Pay-as-you-go systems are also at risk of changing demographics. There are two main risks of Social Security: that the number of people paying into the system will decline, and that the number of people receiving benefits will increase. The decline in family size in recent decades has lead to a decline in the number of people paying into the system – but so has the phenomenon of early retirement. Even worse, the early retirees are going to be toward the top end of wage earners – those paying the most into the system.

As the baby boomers receive benefits, it’s going to be the smaller generations of workers behind them paying the bill. To exacerbate the problem, advances in medicine coupled with people paying more attention to their health means that people are living longer than ever. Instead of receiving benefits for ten years, someone might receive benefits for thirty!

In the third installment of the series, we'll look at what can be done to the Social Security system deal with the problems of a changing society.

Last updated on August 3, 2012.

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18 Responses to “Is Social Security a Ponzi Scheme? (Part 2: An Explanation of Social Security Works)”

  1. […] following is a continuation of the Is Social Security a Ponzi Scheme? (Part 1) and Is Social Security a Ponzi Scheme? (Part 2: An Explanation of Social Security Works). Those articles explained the history of Charles Ponzi and the original Ponzi scheme and explained […]

  2. I don’t disagree with much of what you say here, but Social Security was born of deception and has always been a very deceptive and misrepresented program. Why would anyone with half a brain let the government force them to contribute to a commingled pool of “retirement funds” and then turn the management of that commingled fund over to politicians to do with as they see fit? Talk about a recipe for disaster!

    Let me quote Walter E. Williams (http://jewishworldreview.com/cols/williamns092011.php3) for a moment: “Here’s what the 1936 government pamphlet on Social Security said: ‘After the first 3 years — that is to say, beginning in 1940 — you will pay, and your employer will pay, 1.5 cents for each dollar you earn, up to $3,000 a year. … Beginning in 1943, you will pay 2 cents, and so will your employer, for every dollar you earn for the next 3 years. … And finally, beginning in 1949, twelve years from now, you and your employer will each pay 3 cents on each dollar you earn, up to $3,000 a year.’ Here’s Congress’ lying promise: ‘That is the most you will ever pay.’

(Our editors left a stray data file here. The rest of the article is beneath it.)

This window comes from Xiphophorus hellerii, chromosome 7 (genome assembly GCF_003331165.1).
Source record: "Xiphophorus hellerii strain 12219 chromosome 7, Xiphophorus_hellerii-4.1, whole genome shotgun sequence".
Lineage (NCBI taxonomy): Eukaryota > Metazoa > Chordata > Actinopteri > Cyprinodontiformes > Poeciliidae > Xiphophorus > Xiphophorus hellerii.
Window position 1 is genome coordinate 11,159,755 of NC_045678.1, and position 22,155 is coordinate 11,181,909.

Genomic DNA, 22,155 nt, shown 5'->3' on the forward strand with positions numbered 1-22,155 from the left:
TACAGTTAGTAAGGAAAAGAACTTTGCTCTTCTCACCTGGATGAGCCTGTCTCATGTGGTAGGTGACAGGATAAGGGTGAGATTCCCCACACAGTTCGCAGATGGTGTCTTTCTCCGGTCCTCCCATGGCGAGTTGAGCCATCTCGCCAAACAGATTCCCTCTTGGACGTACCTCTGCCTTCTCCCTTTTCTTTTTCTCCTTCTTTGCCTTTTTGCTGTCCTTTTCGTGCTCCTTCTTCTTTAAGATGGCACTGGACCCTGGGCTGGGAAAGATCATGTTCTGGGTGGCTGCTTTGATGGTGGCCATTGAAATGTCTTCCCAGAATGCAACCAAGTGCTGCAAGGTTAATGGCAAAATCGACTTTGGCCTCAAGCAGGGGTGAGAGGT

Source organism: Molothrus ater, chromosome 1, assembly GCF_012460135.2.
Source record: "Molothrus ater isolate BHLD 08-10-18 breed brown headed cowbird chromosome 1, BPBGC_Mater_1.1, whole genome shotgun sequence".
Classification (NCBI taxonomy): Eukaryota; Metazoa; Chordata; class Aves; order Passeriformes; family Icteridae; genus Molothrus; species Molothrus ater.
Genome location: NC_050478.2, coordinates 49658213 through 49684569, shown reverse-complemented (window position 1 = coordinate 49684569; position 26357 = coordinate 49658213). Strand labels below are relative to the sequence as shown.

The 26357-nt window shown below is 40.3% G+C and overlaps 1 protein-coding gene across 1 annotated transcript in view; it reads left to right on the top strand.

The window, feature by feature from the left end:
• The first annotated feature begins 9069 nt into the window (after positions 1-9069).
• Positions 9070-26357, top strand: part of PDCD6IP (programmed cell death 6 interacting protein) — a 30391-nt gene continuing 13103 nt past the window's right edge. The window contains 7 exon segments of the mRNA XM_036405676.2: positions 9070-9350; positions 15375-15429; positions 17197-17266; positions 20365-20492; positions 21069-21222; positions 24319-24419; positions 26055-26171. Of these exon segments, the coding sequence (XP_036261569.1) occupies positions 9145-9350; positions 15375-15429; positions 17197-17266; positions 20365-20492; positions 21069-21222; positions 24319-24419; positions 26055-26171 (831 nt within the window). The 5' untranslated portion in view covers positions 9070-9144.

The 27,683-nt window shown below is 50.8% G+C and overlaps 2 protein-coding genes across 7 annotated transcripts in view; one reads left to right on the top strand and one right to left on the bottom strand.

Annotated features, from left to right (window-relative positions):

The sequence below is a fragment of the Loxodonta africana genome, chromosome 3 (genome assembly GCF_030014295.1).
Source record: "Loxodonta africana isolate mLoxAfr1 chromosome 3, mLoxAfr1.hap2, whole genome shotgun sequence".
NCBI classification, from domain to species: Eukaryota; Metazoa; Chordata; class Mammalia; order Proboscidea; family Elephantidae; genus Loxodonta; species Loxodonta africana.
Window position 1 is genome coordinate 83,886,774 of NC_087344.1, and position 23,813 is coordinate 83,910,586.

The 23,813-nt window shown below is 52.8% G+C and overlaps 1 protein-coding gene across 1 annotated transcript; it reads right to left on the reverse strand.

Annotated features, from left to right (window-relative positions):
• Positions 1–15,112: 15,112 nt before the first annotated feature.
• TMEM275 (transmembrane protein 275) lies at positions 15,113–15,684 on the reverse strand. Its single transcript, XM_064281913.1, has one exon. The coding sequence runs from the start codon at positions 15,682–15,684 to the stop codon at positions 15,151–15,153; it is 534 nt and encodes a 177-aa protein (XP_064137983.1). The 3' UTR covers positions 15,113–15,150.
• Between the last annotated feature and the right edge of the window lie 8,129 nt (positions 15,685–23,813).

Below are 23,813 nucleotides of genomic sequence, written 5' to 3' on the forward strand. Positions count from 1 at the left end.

“Another lie in the Social Security pamphlet is: “Beginning November 24, 1936, the United States government will set up a Social Security account for you. … The checks will come to you as a right.” Therefore, Americans were sold on the belief that Social Security is like a retirement account and money placed in it is our property. The fact of the matter is you have no property right whatsoever to your Social Security ‘contributions.’

    “You say, ‘Williams, you’re wrong! We have a right to Social Security payments.’ In a U.S. Supreme Court case, Helvering v. Davis (1937), the court held that Social Security is not an insurance program, saying, ‘The proceeds of both (employee and employer) taxes are to be paid into the Treasury like internal revenue taxes generally, and are not earmarked in any way.’ In a later Supreme Court case, Flemming v. Nestor (1960), the court said, ‘To engraft upon the Social Security system a concept of ‘accrued property rights’ would deprive it of the flexibility and boldness in adjustment to ever-changing conditions which it demands.'”

    Or Shikha Dalmia of Reason Magazine: “When a Ponzi scheme can’t con new investors in sufficient numbers to pay the previous investors, it collapses. But when Social Security runs low on investors—also called poor working stiffs—it raises taxes. Indeed, Cato Institute’s Michael Tanner points out:
    ‘Social Security taxes have been raised some 40 times since the program began. The initial Social Security tax was 2 percent (split between the employer and employee), capped at $3,000 of earnings. That made for a maximum tax of $60. Today, the tax is 12.4 percent, capped at $106,800, for a maximum tax of $13,234. Even adjusting for inflation, that represents more than an 800 percent increase.'”

    Williams’ and Dalmia’s points are pretty clear. You have no property rights to the money you’ve contributed to Social Security. You are at the mercy of bureaucrats and politicians to bestow upon you the financial rewards from the system that they think you deserve, not what your money “invested” in the system has earned because as soon as your money comes in the door it either funds someone else’s Social Security check or in years where there is a surplus it funds the operations of the US Government.

    • Lazy Man says:

      Biz,

      You ask, “Why would anyone with half a brain let the government force them to contribute to a commingled pool of ‘retirement funds’ and then turn the management of that commingled fund over to politicians to do with as they see fit? Talk about a recipe for disaster!”

      That sounds incredibly close to how taxes work except for the “retirement fund” aspect of it – i.e. forced to contribute to a commingled pool managed by politicians to do with as they see fit. And yet, I haven’t heard people say that taxes are a recipe for disaster or even come up with a better solution.